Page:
Adrienne Carmack, Executive Director


contact Adrienne:

Adrienne has been working with HGHW since 2014, when she began volunteering as a Coalition Groups leader while a student at Colby College. Since then, she has worked with the organization as a Program Assistant, a Board member, and HGHW’s Program Director. She took on the role as Executive Director in January 2022. Most recently before joining HGHW, she served as the Deputy Director of Arizona Advocacy Network, where she built and managed programs in nonpartisan election protection, jail-based voting outreach, and community-based voting rights advocacy. Adrienne earned a BA in Educational Studies and Women’s, Gender, and Sexuality Studies at Colby; and a Masters in Education Policy at the University of Arizona.

Adrienne grew up in the Bangor area, where she grew her passion for youth work as an AmeriCorps member with Girl Scouts of Maine. In the years since, she has worked with Planned Parenthood of Northern New England, the Center for Small Town Jewish Life, the LGBT Center of New York City, Arizona Advocacy Network, and Wolfe’s Neck Center. Adrienne has a deep love for Maine communities, participatory action research, trail running and triathlons, and morning cups of coffee overlooking a quiet lake.

Five Questions with Adrienne

Favorite book: Half-Broke Horses by Jeanette Walls
Woman (dead or alive) to have dinner with: bell hooks
Favorite feminist anthem: Highwomen by The Highwomen
Favorite place to go on a feminist rant: on a long run on a dirt road
Perfect day (in one sentence): Hit the road early with a strong latte, long hike in the mountains, jump in a lake, pizza from Pizzicletta in Flagstaff AZ, and ice cream from Gelato Fiasco in Portland ME (this geography would somehow make sense on my perfect day).

Shannon Carlock, Director of Operations


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Shannon grew up in Maine and left shortly after high school to satisfy the demands of her city-girl heart. She received her BA in women’s studies from UCLA and freelanced for over 2 decades, working with a diverse list of clients, primarily in entertainment and creative arts. In 2015, she co-founded the Michigan-based Women’s Health Council, a grassroots organization focused on improving health outcomes, particularly of those in underserved communities. Before joining Hardy Girls, Shannon served as project manager of the Sorter Project, a community-based feasibility study, conducted in partnership with researchers at the NIH. In addition to her work with Hardy Girls, Shannon is an adoptee rights advocate & group facilitator.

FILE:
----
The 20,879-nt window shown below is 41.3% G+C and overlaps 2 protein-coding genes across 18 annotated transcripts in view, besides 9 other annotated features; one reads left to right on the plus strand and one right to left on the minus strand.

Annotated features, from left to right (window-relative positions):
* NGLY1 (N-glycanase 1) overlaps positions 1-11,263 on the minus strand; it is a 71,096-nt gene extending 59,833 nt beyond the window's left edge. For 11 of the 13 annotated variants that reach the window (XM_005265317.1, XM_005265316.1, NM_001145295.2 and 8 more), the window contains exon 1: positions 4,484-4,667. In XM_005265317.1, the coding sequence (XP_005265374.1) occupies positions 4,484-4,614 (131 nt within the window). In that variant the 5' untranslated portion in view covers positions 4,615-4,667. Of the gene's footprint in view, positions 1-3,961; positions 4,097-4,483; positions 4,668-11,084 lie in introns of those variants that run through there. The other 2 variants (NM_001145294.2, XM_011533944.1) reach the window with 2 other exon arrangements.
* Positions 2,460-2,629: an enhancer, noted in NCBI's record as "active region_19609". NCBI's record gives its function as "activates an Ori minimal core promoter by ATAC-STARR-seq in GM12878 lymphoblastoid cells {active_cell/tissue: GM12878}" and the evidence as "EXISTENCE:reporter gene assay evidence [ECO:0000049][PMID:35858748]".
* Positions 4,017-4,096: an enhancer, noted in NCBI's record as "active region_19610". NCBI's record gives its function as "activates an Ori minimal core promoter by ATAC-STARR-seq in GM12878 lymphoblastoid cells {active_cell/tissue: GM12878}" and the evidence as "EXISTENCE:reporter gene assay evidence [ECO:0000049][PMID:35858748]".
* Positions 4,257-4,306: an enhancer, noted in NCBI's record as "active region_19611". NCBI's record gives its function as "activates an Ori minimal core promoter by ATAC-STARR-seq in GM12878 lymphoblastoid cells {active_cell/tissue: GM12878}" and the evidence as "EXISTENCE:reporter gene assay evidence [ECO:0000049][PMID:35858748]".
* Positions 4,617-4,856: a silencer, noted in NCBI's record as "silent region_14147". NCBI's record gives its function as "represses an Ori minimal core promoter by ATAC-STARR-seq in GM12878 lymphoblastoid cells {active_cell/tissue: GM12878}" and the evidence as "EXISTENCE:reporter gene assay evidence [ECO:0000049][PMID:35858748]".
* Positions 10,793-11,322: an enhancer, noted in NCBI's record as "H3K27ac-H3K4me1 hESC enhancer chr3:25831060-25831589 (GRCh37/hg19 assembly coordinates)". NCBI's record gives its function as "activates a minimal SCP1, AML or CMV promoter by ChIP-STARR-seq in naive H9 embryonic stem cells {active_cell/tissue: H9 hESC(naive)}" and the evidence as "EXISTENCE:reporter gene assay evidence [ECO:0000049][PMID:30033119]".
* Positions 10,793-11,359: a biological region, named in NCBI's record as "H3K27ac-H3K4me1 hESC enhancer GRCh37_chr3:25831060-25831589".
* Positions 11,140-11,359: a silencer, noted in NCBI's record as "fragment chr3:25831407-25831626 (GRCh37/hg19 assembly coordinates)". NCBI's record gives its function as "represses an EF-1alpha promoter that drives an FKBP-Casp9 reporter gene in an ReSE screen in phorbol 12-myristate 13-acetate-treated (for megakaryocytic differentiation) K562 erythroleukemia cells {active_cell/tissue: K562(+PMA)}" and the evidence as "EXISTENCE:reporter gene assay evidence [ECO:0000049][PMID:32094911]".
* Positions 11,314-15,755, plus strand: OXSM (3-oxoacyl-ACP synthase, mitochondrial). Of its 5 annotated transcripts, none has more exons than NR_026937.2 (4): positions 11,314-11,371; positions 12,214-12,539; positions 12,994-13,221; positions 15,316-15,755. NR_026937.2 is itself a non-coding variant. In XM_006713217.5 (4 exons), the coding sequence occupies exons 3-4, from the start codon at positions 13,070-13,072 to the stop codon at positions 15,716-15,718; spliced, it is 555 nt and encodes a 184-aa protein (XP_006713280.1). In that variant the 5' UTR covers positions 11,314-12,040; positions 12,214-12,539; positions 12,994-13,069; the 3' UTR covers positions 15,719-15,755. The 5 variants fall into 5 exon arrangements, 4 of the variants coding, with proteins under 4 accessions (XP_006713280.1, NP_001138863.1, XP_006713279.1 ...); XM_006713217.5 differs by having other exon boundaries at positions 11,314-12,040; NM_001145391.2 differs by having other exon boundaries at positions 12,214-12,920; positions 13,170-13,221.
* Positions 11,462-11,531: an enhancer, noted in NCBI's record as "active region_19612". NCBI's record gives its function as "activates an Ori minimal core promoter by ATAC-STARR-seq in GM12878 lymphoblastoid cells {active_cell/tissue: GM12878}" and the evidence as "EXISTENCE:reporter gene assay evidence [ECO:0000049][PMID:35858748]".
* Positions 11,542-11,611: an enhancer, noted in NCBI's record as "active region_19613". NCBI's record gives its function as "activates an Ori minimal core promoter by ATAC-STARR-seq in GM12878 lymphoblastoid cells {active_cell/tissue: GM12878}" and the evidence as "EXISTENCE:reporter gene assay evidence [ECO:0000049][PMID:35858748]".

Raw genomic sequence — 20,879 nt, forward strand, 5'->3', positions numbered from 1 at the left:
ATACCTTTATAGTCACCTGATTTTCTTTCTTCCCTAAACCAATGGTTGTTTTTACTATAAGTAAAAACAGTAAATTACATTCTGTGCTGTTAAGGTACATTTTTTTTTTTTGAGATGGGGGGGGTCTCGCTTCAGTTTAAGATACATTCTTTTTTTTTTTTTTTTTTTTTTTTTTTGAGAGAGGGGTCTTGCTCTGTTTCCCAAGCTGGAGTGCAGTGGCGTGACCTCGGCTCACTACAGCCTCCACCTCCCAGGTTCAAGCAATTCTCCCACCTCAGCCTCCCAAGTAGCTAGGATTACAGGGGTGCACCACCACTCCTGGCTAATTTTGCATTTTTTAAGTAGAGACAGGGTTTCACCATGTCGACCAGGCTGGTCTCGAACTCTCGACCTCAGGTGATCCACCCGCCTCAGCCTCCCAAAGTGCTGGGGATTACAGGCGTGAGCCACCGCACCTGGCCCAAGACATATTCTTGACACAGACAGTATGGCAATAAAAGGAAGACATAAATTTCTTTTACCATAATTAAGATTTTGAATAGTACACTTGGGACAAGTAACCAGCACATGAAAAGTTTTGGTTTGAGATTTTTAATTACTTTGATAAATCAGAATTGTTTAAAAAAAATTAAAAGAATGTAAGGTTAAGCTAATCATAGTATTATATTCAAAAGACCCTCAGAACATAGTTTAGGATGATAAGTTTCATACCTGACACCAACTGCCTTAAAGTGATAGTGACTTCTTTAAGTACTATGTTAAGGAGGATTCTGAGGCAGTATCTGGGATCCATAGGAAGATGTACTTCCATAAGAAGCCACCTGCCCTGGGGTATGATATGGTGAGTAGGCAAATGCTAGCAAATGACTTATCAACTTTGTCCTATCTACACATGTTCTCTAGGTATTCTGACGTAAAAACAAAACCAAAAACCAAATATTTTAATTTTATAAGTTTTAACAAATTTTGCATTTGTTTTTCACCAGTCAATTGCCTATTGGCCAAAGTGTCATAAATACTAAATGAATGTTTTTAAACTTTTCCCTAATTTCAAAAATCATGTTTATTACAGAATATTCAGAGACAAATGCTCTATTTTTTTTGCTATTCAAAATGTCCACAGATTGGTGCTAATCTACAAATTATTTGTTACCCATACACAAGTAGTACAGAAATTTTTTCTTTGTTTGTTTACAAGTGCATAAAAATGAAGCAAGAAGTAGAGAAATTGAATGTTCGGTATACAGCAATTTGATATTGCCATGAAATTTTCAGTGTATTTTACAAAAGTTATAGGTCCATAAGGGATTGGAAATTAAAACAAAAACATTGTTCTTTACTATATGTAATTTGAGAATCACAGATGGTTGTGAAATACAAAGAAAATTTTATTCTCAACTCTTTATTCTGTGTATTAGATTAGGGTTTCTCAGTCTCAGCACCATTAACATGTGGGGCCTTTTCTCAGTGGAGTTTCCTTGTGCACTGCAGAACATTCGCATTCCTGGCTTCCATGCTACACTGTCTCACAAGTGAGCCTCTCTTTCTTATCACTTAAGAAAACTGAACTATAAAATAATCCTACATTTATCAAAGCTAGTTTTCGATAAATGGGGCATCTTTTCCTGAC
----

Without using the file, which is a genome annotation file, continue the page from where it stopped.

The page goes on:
Shannon has an adult daughter who lives in Chicago, and a dachshund and an elderly cat who live with her here in Maine. She’s always up for a solo adventure and she never leaves home without a book, her journal, coffee, and a playlist of some sort.

Five Questions with Shannon

Favorite book: Impossible! I do love The Stations of Solitude and An Unknown Woman, both memoirs by Alice Koller
Woman (dead or alive) to have dinner with: Fran Meneses
Favorite feminist anthem: I’ve been throwing it back lately to match the energy of the current time. For the moment, Last To Know by P!nk gets me where I need to go.
Favorite place to go on a feminist rant: Any place where I least expect to be confronted by an opportune moment.
Perfect day (in one sentence): A full tank of fuel, coastal roads, a good playlist, and the anticipation of discovering landscapes, eateries, and thrift stores as yet unknown to me.

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Meg Charest, High School Program Coordinator